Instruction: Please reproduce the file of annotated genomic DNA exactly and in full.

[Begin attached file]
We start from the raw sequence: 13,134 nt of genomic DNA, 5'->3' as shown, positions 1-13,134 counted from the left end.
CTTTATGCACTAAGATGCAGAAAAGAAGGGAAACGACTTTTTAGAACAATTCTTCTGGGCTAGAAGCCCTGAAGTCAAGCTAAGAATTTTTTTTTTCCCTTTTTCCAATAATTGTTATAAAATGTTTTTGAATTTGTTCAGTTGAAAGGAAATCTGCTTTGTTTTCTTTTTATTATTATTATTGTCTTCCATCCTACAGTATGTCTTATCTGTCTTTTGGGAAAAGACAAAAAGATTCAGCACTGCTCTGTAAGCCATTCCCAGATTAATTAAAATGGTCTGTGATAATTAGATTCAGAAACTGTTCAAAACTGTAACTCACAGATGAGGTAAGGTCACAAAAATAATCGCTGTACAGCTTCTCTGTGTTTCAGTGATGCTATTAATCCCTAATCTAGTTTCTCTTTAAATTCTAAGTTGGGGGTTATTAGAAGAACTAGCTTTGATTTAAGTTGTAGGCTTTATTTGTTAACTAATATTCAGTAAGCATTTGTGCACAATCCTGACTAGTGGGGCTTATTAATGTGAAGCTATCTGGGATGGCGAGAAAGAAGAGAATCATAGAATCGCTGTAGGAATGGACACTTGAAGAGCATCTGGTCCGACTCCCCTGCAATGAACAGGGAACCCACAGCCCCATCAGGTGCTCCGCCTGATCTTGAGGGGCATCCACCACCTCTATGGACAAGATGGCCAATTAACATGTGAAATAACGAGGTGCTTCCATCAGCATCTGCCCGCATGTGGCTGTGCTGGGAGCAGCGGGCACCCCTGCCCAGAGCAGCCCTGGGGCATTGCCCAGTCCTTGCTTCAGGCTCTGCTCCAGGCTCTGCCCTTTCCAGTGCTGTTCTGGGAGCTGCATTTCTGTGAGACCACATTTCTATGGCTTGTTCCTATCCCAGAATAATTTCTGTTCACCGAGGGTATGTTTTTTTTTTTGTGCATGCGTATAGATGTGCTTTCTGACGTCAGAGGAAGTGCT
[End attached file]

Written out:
We start from the raw sequence: 13,134 nt of genomic DNA, 5'->3' as shown, positions 1-13,134 counted from the left end.
CTTTATGCACTAAGATGCAGAAAAGAAGGGAAACGACTTTTTAGAACAATTCTTCTGGGCTAGAAGCCCTGAAGTCAAGCTAAGAATTTTTTTTTTCCCTTTTTCCAATAATTGTTATAAAATGTTTTTGAATTTGTTCAGTTGAAAGGAAATCTGCTTTGTTTTCTTTTTATTATTATTATTGTCTTCCATCCTACAGTATGTCTTATCTGTCTTTTGGGAAAAGACAAAAAGATTCAGCACTGCTCTGTAAGCCATTCCCAGATTAATTAAAATGGTCTGTGATAATTAGATTCAGAAACTGTTCAAAACTGTAACTCACAGATGAGGTAAGGTCACAAAAATAATCGCTGTACAGCTTCTCTGTGTTTCAGTGATGCTATTAATCCCTAATCTAGTTTCTCTTTAAATTCTAAGTTGGGGGTTATTAGAAGAACTAGCTTTGATTTAAGTTGTAGGCTTTATTTGTTAACTAATATTCAGTAAGCATTTGTGCACAATCCTGACTAGTGGGGCTTATTAATGTGAAGCTATCTGGGATGGCGAGAAAGAAGAGAATCATAGAATCGCTGTAGGAATGGACACTTGAAGAGCATCTGGTCCGACTCCCCTGCAATGAACAGGGAACCCACAGCCCCATCAGGTGCTCCGCCTGATCTTGAGGGGCATCCACCACCTCTATGGACAAGATGGCCAATTAACATGTGAAATAACGAGGTGCTTCCATCAGCATCTGCCCGCATGTGGCTGTGCTGGGAGCAGCGGGCACCCCTGCCCAGAGCAGCCCTGGGGCATTGCCCAGTCCTTGCTTCAGGCTCTGCTCCAGGCTCTGCCCTTTCCAGTGCTGTTCTGGGAGCTGCATTTCTGTGAGACCACATTTCTATGGCTTGTTCCTATCCCAGAATAATTTCTGTTCACCGAGGGTATGTTTTTTTTTTTGTGCATGCGTATAGATGTGCTTTCTGACGTCAGAGGAAGTGCT